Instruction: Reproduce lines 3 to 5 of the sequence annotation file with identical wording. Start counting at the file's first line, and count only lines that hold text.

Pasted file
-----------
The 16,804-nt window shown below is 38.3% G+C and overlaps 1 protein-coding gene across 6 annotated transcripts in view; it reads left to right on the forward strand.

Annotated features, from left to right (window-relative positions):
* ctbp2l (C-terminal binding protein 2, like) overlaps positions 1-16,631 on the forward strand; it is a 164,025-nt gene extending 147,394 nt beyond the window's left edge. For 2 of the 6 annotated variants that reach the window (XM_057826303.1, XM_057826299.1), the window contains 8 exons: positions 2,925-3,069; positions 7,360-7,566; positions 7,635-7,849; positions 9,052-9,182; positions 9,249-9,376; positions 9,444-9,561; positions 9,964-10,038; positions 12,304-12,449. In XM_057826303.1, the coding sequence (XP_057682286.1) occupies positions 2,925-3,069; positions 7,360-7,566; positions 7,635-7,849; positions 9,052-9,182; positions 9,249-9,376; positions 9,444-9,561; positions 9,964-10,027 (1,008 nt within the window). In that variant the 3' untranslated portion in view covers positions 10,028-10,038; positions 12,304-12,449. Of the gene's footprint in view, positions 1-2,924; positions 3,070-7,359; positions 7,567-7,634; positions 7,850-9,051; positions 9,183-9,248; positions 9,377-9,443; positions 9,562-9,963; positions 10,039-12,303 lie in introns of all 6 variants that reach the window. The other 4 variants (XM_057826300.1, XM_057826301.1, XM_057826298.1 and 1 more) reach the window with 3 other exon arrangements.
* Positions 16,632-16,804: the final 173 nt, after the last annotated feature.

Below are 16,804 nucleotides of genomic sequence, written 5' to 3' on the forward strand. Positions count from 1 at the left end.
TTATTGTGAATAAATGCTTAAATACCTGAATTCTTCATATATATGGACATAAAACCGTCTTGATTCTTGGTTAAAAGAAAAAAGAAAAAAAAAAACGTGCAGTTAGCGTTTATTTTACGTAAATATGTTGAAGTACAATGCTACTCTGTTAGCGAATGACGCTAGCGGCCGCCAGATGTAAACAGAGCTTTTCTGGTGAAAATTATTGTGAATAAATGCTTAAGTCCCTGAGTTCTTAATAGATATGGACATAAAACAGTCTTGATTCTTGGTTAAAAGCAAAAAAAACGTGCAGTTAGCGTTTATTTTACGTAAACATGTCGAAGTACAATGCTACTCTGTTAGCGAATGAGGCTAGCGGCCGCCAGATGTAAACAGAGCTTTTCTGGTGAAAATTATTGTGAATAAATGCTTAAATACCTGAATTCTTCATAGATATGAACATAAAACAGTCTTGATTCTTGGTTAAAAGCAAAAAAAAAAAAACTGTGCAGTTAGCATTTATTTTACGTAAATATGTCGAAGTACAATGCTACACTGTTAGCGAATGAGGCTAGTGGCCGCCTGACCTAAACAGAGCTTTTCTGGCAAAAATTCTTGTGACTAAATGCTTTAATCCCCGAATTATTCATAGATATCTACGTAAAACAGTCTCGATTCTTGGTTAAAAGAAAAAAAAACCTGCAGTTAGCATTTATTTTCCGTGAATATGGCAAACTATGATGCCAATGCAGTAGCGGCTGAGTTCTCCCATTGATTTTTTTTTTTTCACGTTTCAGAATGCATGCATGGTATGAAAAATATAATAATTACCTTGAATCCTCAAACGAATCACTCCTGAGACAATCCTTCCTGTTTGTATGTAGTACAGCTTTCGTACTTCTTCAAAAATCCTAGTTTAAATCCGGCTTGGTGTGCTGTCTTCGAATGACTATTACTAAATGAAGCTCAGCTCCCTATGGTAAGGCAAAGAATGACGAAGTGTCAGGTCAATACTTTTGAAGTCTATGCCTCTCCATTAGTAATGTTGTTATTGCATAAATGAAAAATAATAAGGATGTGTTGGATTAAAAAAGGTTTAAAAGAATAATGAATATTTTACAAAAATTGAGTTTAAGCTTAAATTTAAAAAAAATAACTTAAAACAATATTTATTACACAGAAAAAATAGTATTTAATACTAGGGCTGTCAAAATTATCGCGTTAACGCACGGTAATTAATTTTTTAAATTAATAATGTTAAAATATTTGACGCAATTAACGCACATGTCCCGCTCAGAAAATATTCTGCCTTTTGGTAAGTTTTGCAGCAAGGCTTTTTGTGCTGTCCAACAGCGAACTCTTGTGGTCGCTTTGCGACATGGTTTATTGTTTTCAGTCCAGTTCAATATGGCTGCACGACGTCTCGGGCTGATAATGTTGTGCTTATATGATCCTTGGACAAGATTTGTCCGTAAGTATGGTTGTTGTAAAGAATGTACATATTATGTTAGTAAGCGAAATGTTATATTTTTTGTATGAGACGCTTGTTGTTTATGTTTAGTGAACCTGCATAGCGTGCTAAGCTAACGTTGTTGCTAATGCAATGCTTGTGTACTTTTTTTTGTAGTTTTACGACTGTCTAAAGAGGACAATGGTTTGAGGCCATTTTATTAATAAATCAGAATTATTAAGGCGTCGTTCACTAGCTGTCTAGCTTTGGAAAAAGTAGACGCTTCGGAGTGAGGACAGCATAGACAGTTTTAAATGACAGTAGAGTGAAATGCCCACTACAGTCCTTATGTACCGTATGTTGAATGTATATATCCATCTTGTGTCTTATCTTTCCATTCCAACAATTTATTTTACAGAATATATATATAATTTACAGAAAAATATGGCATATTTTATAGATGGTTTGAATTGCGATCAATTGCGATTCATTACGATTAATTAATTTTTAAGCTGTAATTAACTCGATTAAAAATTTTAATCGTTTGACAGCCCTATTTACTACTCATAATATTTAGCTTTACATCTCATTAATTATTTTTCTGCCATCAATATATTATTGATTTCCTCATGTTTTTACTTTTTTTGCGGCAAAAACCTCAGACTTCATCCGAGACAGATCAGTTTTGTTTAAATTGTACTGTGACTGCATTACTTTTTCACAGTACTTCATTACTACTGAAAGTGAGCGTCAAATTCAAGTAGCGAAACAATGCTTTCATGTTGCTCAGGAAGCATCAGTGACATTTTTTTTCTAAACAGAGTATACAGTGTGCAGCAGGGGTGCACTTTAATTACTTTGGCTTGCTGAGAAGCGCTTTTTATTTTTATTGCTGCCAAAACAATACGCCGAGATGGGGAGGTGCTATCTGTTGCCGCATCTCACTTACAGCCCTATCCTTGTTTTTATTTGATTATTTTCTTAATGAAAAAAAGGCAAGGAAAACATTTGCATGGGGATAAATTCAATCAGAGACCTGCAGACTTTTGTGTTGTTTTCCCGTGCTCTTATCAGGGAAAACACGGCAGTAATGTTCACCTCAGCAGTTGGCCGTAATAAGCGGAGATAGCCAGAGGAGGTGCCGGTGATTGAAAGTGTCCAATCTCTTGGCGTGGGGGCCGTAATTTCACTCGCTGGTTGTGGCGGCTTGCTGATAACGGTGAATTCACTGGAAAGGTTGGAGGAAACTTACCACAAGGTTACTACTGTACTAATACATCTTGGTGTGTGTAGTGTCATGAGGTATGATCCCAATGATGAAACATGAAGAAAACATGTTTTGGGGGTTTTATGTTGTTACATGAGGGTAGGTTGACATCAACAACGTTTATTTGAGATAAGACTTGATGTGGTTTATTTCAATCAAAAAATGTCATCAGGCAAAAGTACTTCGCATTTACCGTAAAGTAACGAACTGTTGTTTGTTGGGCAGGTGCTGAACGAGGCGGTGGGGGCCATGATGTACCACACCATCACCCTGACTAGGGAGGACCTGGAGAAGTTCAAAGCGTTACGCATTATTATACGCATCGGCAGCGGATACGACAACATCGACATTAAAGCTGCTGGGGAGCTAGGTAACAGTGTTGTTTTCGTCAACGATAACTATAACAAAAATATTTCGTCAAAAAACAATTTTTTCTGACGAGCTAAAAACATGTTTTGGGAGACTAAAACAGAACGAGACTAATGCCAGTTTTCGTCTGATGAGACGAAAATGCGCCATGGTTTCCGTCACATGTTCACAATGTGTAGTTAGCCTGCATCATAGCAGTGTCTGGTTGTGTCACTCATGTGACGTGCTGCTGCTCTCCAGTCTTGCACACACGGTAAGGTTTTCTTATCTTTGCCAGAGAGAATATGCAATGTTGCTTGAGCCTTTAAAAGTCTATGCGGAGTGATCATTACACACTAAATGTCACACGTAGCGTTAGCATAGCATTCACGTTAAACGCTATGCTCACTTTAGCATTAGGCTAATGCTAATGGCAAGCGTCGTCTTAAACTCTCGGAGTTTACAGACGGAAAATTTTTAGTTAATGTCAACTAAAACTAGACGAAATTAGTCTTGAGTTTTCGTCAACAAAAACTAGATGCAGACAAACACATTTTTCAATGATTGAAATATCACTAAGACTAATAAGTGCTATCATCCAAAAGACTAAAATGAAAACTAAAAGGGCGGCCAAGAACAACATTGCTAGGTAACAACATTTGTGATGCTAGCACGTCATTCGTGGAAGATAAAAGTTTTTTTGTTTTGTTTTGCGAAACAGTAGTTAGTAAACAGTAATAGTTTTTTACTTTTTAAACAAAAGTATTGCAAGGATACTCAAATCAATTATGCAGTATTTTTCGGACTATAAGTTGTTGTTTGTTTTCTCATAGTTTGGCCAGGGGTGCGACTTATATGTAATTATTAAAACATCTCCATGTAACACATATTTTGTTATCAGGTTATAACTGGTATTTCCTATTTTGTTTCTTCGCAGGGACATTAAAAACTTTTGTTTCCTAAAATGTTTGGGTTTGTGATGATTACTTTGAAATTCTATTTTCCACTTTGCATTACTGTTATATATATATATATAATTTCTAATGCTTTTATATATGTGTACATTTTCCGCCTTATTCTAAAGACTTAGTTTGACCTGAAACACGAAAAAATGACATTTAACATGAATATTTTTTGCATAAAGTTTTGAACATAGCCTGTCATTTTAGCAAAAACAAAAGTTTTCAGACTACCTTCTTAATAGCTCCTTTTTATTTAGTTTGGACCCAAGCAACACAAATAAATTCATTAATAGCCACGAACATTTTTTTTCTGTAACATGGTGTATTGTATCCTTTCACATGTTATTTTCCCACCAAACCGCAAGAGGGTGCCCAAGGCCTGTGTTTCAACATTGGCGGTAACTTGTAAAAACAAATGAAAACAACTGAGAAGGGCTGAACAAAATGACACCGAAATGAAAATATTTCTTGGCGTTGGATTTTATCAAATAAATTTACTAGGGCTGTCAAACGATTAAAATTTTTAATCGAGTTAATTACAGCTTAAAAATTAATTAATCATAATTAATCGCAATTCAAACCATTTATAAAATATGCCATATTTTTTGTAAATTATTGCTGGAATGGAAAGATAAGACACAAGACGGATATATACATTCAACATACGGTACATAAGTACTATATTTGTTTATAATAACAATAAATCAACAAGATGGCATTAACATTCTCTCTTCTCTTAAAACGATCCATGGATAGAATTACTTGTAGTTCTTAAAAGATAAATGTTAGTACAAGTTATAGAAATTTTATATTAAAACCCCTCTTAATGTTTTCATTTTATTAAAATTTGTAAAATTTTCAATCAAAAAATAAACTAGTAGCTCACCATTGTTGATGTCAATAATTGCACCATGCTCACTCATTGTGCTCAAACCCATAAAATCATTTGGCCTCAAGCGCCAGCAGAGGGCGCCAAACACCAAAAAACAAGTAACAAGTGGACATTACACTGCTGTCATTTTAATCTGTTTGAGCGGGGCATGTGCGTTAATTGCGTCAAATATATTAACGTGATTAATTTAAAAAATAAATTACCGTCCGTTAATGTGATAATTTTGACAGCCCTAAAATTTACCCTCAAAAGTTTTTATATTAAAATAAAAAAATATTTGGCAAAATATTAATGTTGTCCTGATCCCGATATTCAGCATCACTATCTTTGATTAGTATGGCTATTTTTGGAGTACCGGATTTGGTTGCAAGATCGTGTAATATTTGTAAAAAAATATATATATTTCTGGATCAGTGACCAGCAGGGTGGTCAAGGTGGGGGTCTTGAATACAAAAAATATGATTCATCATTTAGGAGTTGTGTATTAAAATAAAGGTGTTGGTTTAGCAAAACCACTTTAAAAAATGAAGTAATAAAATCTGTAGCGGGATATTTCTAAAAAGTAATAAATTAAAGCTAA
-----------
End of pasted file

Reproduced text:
* ctbp2l (C-terminal binding protein 2, like) overlaps positions 1-16,631 on the forward strand; it is a 164,025-nt gene extending 147,394 nt beyond the window's left edge. For 2 of the 6 annotated variants that reach the window (XM_057826303.1, XM_057826299.1), the window contains 8 exons: positions 2,925-3,069; positions 7,360-7,566; positions 7,635-7,849; positions 9,052-9,182; positions 9,249-9,376; positions 9,444-9,561; positions 9,964-10,038; positions 12,304-12,449. In XM_057826303.1, the coding sequence (XP_057682286.1) occupies positions 2,925-3,069; positions 7,360-7,566; positions 7,635-7,849; positions 9,052-9,182; positions 9,249-9,376; positions 9,444-9,561; positions 9,964-10,027 (1,008 nt within the window). In that variant the 3' untranslated portion in view covers positions 10,028-10,038; positions 12,304-12,449. Of the gene's footprint in view, positions 1-2,924; positions 3,070-7,359; positions 7,567-7,634; positions 7,850-9,051; positions 9,183-9,248; positions 9,377-9,443; positions 9,562-9,963; positions 10,039-12,303 lie in introns of all 6 variants that reach the window. The other 4 variants (XM_057826300.1, XM_057826301.1, XM_057826298.1 and 1 more) reach the window with 3 other exon arrangements.
* Positions 16,632-16,804: the final 173 nt, after the last annotated feature.

Below are 16,804 nucleotides of genomic sequence, written 5' to 3' on the forward strand. Positions count from 1 at the left end.